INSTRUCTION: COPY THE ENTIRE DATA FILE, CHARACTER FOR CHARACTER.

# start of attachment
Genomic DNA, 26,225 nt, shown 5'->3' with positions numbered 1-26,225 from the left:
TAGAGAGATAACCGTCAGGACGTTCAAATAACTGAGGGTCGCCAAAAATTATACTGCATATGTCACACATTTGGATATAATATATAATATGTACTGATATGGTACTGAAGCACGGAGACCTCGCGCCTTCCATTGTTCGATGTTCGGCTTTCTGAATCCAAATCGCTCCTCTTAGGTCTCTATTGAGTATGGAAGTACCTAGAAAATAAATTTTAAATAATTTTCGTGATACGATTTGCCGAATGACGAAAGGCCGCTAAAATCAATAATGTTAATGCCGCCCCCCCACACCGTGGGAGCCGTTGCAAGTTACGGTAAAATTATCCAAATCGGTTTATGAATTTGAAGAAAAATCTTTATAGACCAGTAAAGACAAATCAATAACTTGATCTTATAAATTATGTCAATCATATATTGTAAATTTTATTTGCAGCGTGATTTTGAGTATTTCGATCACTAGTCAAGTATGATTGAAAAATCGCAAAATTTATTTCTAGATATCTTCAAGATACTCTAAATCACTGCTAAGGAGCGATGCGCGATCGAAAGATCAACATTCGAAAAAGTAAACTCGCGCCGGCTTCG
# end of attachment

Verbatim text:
Genomic DNA, 26,225 nt, shown 5'->3' with positions numbered 1-26,225 from the left:
TAGAGAGATAACCGTCAGGACGTTCAAATAACTGAGGGTCGCCAAAAATTATACTGCATATGTCACACATTTGGATATAATATATAATATGTACTGATATGGTACTGAAGCACGGAGACCTCGCGCCTTCCATTGTTCGATGTTCGGCTTTCTGAATCCAAATCGCTCCTCTTAGGTCTCTATTGAGTATGGAAGTACCTAGAAAATAAATTTTAAATAATTTTCGTGATACGATTTGCCGAATGACGAAAGGCCGCTAAAATCAATAATGTTAATGCCGCCCCCCCACACCGTGGGAGCCGTTGCAAGTTACGGTAAAATTATCCAAATCGGTTTATGAATTTGAAGAAAAATCTTTATAGACCAGTAAAGACAAATCAATAACTTGATCTTATAAATTATGTCAATCATATATTGTAAATTTTATTTGCAGCGTGATTTTGAGTATTTCGATCACTAGTCAAGTATGATTGAAAAATCGCAAAATTTATTTCTAGATATCTTCAAGATACTCTAAATCACTGCTAAGGAGCGATGCGCGATCGAAAGATCAACATTCGAAAAAGTAAACTCGCGCCGGCTTCG